I always remember Ellicott’s Rock because it is the rock I went in search of with my now husband the day after I asked him to marry me. I suspect most women expect to be presented with a different kind of rock in this sort of situation. He still helped me look for it though!
There are two rocks in this location. One is Ellicott’s Rock, which marks Andrew Ellicott’s best survey/guess as to the border between GA and NC back in 1811 when he was trying to determine the boundary between the two states. It is marked with an N-G. Nearby (though no one seems to know exactly where) is Commissioner’s Rock, which marks the boundary where NC and SC meet. It is marked with the inscription “Lat 35 AD 1813 NC + S.C”. Neither are easy to find, nor can they be found when the water is up as the river covers the faint inscriptions. My grandmother, the last member of the family to successfully locate the rocks back in the 80s/prehistory, says the inscriptions are faint and may be near the underside/water line on the rocks themselves and the rocks are IN the river. Needless to say, I have not definitively found these myself yet, and will have to keep trying!
Is it goat approved? I will probably hike the Chattooga Trail with a goat at some point, but not today. There is little goat acceptable forage along the river except for hemlocks (which are near threatened and will probably be endangered in the future – so no eating) and there are tons of highly poisonous mountain laurel and rhododendron bushes around. You would need to bring chaffe hay to feed the goat. Or it will eat the poisonous stuff and croak…
How you get there: You want to go to the Chattooga Trail Trailhead off Forest Rd. 646 located at34°58’29.3″N 83°06’53.1″W.
Time for the hike: 6.2 mile out and back from the parking area/trail head to the rocks and back. The hike is mostly along the river and flat or nearly flat ground. I would rate this as family friendly and easy, but you will need balance to cross the water crossing and in wet weather water proof shoes would be a good idea.
***The rocks are not easy to find and will require bushwhacking to see as the small sign that used to mark their location is gone.***
Best season to do this hike: Straight up winter. No bugs from the muddy sections of the trail, fewer people, and better breezes.
Trails to Take
If you start off at the trail head park on the side of the road, (or go up the road towards Hwy 107 and park at the big parking area) and then hike down the trail. The route is easy, follows the river, and rarely requires any uphill or down hill hiking. There is one significant stream crossing that may be a problem if you have bad balance or do not have water proof shoes about a mile in, just before the turn off to Spoonauger Falls. There used to be a bridge here, but there isn’t anymore.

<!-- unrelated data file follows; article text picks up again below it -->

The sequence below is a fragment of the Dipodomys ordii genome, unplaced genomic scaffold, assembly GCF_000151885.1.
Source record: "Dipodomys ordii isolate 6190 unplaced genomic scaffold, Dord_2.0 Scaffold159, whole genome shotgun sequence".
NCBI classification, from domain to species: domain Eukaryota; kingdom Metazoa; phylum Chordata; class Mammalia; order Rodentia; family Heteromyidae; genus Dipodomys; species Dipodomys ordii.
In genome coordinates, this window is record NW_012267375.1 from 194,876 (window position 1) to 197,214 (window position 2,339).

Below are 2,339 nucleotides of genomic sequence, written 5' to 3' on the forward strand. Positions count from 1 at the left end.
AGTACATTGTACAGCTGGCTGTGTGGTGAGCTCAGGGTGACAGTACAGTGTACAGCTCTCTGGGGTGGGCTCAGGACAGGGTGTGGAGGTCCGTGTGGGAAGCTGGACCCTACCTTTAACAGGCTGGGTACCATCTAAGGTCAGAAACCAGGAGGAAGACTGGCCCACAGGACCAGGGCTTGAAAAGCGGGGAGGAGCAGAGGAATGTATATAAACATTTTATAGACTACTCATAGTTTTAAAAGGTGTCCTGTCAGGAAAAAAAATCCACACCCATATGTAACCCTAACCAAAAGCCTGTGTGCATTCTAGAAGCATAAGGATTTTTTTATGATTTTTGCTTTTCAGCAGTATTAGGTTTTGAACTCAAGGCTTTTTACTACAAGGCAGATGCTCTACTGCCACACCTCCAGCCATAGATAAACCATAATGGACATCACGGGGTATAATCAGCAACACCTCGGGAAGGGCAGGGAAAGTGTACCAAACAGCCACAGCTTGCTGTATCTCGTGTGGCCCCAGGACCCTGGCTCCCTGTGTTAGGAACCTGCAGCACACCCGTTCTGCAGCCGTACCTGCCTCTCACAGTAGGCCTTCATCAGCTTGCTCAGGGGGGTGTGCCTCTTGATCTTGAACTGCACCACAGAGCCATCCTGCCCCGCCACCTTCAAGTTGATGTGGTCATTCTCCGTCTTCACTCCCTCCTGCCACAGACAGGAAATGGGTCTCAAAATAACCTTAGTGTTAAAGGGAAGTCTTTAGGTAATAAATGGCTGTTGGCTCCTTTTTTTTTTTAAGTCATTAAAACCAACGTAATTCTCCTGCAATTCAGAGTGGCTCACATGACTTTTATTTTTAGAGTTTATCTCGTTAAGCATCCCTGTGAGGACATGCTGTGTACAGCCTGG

The trail continues along the river, beginning to pass rustic campsites (note camping is not allowed anywhere near the trail head or along the river near the road) and eventually terminating in a large open area where the trout fishermen generally camp during the January to February fishing season. Walk straight through this confusing mess, following the Chattooga River and you will see a bridge crossing a significant tributary joining the Chatooga. Cross the bridge, and on the far side signage will indicate you need to go left and hike 1.8 mi to Ellicot’s Rock.
Continue to hike along the river until you reach the location (Google Maps has it marked – 35°00’03.3″N 83°06’30.5″W), then look along the river bank for the rocks as the small sign that used to be there is gone. If you reach the switch backs and start climbing the mountain side you have gone too far. If you pass a large boulder mid stream with a small sapling growing from the top you aren’t there yet. The area to search has several sandy islands in the river.
- The river used to be surrounded by a gorgeous hemlock forest of several hundred year old trees, (no really, it was like a magical elf level fairy land forest). Thanks to the wooly adelgid these are now gone, but their children are still struggling to make a comeback. So be kind to the baby hemlocks, and avoid rubbing up against them and carrying the wooly adelgids on your clothes to new forests for them to kill!
- The rocks in question (both Ellicott’s Rock and Commissioner’s Rock) are not visible when the water is up! If you need to see them, you need to come during a dry spell.
- You cannot camp near the trail head or along the road or along the river near either of the above. Plan accordingly.
- The rocks are hard to find and the inscriptions are faint. You may need water proof shoes and be willing to get muddy to find them.
The interesting bit about all this is because Georgia failed to give Ellicott good survey equipment and failed to contest the mis-survey of the state boundary today Georgia fights with Tennessee over water rights for water in the Tennessee River that it would have had – if it had gotten the survey done correctly!